While the telecoms market worldwide is posting steady growth, the headline figure conceals considerable regional disparities. The European market is showing a slight downward trend, while market growth in China is slowing down.

Telecoms: Europe Now Running on the Spot

In its latest DigiWorld Yearbook, European digital economy think tank IDATE  provided key figures on the telecoms sector and recommended a change of business model for telecoms operators, whose businesses are now being threatened by Over-the-Top (OTT) services suppliers. In 2013, revenue generated by Internet services in OTT mode reached €221.3 billion worldwide and by 2018 should be growing at an annual rate of 16%, reckons IDATE.  In comparison, the basic telecoms business continues to generate high levels of revenue – €1,186 billion in 2013 – but here annual growth is running at only 2.5%, driven by China (+8.5%) and the North American market (+2.7%). However the trend in Europe is decidedly negative, with European operators seeing a 4.3% drop in revenue in 2013. The gap is looking particularly alarming in the mobile segment and in broadband. The United States is trying to catch up on its mediocre 3G network of the 2000s and has embarked on 4G technology in a more determined manner, with wider-ranging offerings covering data and LTE (Long Term Evolution, the standard for wireless communication of high-speed data for mobile phones and data terminals).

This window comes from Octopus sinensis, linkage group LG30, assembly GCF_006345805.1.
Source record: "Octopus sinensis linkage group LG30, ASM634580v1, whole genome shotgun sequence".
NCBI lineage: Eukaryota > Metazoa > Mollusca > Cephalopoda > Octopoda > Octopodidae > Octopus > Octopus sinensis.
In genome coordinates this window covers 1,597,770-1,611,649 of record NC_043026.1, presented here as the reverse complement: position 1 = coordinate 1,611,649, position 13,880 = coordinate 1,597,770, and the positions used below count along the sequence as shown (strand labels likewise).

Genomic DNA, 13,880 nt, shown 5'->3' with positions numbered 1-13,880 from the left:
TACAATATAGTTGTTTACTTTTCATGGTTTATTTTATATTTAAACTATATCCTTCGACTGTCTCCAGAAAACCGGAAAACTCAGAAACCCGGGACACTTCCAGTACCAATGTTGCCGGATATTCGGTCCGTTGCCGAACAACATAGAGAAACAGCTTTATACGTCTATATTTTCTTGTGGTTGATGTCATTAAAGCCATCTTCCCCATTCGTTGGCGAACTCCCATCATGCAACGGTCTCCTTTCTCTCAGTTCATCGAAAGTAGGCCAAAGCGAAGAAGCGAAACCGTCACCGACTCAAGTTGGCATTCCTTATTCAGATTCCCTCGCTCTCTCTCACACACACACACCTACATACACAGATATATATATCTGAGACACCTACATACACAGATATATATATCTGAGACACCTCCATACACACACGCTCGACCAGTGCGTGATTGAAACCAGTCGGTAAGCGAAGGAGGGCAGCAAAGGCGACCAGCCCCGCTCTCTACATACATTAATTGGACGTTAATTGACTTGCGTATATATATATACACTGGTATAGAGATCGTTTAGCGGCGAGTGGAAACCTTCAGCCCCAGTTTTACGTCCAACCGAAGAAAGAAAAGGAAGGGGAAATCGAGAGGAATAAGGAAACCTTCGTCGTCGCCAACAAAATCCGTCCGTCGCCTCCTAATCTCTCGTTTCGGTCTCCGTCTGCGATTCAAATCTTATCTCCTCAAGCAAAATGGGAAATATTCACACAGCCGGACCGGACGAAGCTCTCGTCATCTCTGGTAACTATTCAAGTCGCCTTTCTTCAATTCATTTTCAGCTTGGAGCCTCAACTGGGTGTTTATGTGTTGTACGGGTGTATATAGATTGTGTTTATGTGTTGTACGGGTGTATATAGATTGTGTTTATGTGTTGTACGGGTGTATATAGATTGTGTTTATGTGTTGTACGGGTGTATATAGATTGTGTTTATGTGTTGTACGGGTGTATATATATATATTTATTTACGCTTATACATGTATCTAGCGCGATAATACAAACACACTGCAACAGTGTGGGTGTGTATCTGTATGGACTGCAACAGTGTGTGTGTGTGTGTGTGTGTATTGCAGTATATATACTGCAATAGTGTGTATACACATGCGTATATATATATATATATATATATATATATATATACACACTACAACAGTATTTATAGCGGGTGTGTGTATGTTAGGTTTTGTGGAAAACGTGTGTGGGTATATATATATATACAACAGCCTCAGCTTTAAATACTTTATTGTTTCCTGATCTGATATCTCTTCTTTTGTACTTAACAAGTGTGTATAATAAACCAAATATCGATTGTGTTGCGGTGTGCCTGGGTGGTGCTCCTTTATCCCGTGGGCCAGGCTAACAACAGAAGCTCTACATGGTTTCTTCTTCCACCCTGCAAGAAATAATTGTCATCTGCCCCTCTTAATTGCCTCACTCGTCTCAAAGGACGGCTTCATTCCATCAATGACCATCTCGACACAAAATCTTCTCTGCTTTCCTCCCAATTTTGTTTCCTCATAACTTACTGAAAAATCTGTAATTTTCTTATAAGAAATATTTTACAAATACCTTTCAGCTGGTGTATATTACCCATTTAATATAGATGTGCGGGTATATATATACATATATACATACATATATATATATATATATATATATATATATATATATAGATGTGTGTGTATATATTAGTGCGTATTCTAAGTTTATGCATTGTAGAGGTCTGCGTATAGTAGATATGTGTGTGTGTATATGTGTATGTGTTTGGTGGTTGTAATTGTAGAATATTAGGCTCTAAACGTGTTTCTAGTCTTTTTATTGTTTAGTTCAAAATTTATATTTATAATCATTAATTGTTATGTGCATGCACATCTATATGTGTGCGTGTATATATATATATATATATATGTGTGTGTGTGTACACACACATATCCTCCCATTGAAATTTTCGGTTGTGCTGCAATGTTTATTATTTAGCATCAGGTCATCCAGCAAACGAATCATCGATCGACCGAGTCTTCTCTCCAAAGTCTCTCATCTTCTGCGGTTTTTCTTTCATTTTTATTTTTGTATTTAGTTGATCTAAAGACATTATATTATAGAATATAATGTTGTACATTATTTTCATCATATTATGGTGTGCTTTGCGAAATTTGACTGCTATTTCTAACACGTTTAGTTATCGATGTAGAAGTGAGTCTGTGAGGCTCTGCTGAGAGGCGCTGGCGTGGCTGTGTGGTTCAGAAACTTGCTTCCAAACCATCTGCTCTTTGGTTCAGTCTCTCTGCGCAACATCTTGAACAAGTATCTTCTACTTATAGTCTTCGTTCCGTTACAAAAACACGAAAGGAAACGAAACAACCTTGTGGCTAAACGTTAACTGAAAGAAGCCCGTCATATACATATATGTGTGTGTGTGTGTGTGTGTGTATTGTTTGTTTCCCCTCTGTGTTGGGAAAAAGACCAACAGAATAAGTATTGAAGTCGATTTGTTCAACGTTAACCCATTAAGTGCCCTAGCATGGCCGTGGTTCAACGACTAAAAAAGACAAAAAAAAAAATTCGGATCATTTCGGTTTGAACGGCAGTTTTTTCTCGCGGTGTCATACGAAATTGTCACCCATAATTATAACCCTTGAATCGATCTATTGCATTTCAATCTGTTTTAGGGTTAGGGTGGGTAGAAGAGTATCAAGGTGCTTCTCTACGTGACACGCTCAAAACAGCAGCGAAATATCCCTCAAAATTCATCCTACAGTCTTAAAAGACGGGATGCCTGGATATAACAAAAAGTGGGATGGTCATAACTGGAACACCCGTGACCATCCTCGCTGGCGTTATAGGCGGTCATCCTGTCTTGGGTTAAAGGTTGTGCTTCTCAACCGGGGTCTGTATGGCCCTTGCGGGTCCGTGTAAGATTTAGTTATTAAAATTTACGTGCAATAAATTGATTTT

Disparities in the global telecoms market

Didier Pouillot, who heads up the Telecoms Strategy department at IDATE, explains that the gap in growth between the European and North American markets – mainly the United States – is not only due to differing habits but also the fact that competition is fiercer in North America. In the United States “people are attracted by the new services and Americans are already used to paying for television, cable, Video on Demand (VOD), and so on,” he points out.  Verizon and AT&T, the two telecoms operators, together own 64% of the mobile network, which gives them greater influence on their clientele than in Europe, where there is a far bigger number of operators. Although still expanding, the Chinese market, which numbers around 1.3 billion mobile customers, is now experiencing a slower rate of growth than the new emerging markets – such as Vietnam, the Philippines and Sub-Saharan Africa – which are seeing a more dynamic surge.

High-speed Internet and mobile forge ahead

Globally, the annual rate of revenue growth due to the Internet and data transmission is running at 4%, which demonstrates how Internet services and OTT are forging ahead, leaving fixed line telephony in their wake. The fixed line business continues to decline, the latest figures projecting a 15% decrease between 2013 and 2018, while OTT services will be posting growth of 15 to 20%, depending on the continent. Applications offered by OTT players are in direct competition with those provided by the incumbent operators and it may be that in 5 or 10 years the two camps will be facing off in the same market, even though their business models are radically different, suggests Didier Pouillot. Meanwhile broadband will continue to grow, reaching €400 billion in 2017. This increase can be explained by operators bundling their offerings, i.e. offering a package comprising an Internet subscription, fixed line telephony, plus mobile. Meanwhile the number of mobile customers is set to continue upwards and might even pass the milestone of 8 billion by end-2018, which would mean an increase of 21% over five years.

By Eliane HONG